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What: Shares of J&J Snack Foods (NAS: JJSF) , a provider of nutritional and frozen foods, were down as much as 10% earlier this morning following the company's first-quarter earnings results.
So what: To say that investors are taking a bite out of the stock today would be an understatement. For the quarter, J&J reported a sales increase of 11% to $172.7 million and a profit of $0.29. Unfortunately for shareholders, this fell $0.11 shy of Wall Street's consensus EPS estimates, but was more or less in line with sales estimates. Gerald Schreiber, CEO of J&J, noted that while the company's ICEE business was strong, nearly all other brand names showed weakness. He blamed volume weakness, an inability to pass raw material increases along to consumers, and other expenses increasing as the reasons for the earnings shortfall.
Now what: Hearing from a food producer that raw material costs are rising really isn't anything new. What is disturbing is the volume weakness across the vast majority of its brand portfolio. This quarter marked the third time in the past year that J&J has failed to live up to Wall Street's expectations, and its earnings report sounded anything but confident about its being able to resolve its current issues. My advice would be to dump J&J and its 1% dividend yield for a much larger food product portfolio like Kellogg (NYS: K) . Kellogg has increased its dividend in each of the past six years and pays out a more impressive 3.4% while also offering a much more diverse portfolio of products.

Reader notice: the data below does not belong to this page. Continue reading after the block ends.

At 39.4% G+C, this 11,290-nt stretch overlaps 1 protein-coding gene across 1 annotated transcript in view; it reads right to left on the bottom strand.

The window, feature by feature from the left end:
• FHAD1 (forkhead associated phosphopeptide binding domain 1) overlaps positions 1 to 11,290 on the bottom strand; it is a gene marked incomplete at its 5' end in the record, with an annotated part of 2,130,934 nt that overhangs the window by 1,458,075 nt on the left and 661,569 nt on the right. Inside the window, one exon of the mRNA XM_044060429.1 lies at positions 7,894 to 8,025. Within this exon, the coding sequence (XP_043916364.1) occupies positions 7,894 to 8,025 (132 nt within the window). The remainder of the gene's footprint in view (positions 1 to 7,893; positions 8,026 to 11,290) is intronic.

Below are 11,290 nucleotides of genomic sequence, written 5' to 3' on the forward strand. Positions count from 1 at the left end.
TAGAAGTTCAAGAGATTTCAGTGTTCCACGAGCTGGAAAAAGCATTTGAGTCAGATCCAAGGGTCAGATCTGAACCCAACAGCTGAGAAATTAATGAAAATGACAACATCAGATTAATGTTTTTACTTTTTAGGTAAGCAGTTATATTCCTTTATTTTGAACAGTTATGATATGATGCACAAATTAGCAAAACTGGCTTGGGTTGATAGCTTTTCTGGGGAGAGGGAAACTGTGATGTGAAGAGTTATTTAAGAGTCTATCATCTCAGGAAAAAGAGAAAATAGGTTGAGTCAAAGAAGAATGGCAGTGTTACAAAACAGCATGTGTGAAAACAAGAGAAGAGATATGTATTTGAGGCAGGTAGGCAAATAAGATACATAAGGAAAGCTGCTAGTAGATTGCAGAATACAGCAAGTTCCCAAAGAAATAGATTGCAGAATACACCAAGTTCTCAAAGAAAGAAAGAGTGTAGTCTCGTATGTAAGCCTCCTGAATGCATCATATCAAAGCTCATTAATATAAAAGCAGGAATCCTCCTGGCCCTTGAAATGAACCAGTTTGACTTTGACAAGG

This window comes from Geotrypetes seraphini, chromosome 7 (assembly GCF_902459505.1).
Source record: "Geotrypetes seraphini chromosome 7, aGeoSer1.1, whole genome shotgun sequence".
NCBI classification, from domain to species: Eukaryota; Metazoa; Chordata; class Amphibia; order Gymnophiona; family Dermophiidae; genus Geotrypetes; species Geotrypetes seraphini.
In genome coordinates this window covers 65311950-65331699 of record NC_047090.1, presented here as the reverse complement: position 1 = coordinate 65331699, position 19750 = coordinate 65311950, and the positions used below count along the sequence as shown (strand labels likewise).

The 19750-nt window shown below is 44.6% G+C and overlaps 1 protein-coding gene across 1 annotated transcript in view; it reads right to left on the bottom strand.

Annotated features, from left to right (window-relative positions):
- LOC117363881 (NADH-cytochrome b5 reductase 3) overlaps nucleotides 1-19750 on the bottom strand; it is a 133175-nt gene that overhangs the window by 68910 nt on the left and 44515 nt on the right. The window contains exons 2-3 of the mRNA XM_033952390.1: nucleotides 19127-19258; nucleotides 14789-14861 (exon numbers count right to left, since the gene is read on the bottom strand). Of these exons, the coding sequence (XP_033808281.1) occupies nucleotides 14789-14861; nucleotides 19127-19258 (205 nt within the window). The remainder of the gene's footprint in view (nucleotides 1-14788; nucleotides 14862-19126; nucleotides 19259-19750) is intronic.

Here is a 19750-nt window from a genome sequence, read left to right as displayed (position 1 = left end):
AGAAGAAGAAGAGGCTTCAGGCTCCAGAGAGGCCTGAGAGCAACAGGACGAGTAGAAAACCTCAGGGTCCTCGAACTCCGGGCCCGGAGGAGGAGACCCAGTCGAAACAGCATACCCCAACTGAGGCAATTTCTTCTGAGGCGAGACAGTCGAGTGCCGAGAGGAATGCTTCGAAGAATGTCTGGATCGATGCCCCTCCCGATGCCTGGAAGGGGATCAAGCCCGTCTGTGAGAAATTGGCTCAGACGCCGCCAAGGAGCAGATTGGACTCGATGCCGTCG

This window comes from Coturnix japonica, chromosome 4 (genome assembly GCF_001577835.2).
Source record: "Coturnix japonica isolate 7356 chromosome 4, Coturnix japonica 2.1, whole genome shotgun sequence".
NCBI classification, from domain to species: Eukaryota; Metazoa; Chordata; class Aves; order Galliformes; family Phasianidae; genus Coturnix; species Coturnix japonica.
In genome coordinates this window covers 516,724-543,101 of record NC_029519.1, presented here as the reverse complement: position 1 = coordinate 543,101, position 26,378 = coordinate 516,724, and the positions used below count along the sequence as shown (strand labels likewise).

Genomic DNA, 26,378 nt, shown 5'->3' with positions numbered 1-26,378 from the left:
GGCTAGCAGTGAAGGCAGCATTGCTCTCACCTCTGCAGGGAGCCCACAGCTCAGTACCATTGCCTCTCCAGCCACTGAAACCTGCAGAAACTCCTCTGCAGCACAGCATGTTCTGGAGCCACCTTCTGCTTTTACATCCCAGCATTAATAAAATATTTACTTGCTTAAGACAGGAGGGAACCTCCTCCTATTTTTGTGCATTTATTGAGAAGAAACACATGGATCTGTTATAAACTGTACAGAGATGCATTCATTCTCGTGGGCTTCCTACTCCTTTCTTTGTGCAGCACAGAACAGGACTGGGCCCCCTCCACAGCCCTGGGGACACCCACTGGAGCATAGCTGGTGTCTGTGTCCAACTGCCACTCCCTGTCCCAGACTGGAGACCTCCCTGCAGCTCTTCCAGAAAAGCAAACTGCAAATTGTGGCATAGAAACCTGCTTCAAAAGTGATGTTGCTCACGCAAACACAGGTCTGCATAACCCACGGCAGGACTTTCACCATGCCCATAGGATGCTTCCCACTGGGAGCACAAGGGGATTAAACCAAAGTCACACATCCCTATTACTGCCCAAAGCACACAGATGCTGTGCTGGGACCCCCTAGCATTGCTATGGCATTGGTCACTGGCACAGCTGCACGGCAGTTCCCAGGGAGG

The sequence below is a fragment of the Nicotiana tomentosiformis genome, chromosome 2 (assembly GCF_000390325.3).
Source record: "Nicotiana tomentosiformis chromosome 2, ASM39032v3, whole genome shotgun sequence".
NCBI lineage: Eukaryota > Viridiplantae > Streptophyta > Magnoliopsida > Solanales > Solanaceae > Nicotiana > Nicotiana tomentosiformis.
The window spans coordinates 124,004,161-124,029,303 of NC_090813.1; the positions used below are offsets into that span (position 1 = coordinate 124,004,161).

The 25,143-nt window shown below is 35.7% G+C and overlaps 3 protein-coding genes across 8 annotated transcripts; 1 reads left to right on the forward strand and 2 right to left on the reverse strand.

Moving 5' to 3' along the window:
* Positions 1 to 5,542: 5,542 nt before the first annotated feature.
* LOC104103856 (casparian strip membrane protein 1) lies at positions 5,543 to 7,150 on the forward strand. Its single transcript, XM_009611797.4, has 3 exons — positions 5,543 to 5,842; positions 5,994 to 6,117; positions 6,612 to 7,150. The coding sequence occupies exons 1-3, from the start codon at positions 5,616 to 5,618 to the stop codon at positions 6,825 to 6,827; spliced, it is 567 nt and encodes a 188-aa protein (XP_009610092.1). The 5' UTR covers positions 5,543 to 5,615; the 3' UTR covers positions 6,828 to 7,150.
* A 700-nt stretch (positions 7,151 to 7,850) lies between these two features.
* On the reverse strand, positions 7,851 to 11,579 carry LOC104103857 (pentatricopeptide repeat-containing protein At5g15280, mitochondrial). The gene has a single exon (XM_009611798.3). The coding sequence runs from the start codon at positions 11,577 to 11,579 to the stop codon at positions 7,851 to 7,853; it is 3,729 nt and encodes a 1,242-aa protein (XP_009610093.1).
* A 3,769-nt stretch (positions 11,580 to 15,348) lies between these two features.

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At the time thisarticle was published Fool contributorSean Williamshas no material interest in any companies mentioned in this article. You can follow him on CAPS under the screen nameTMFUltraLong, track every pick he makes under the screen nameTrackUltraLong, and check him out on Twitter, where he goes by the handle@TMFUltraLong. Try any of our Foolish newsletter servicesfree for 30 days. We Fools don't all hold the same opinions, but we all believe that considering a diverse range of insights makes us better investors. The Motley Fool has adisclosure policy.
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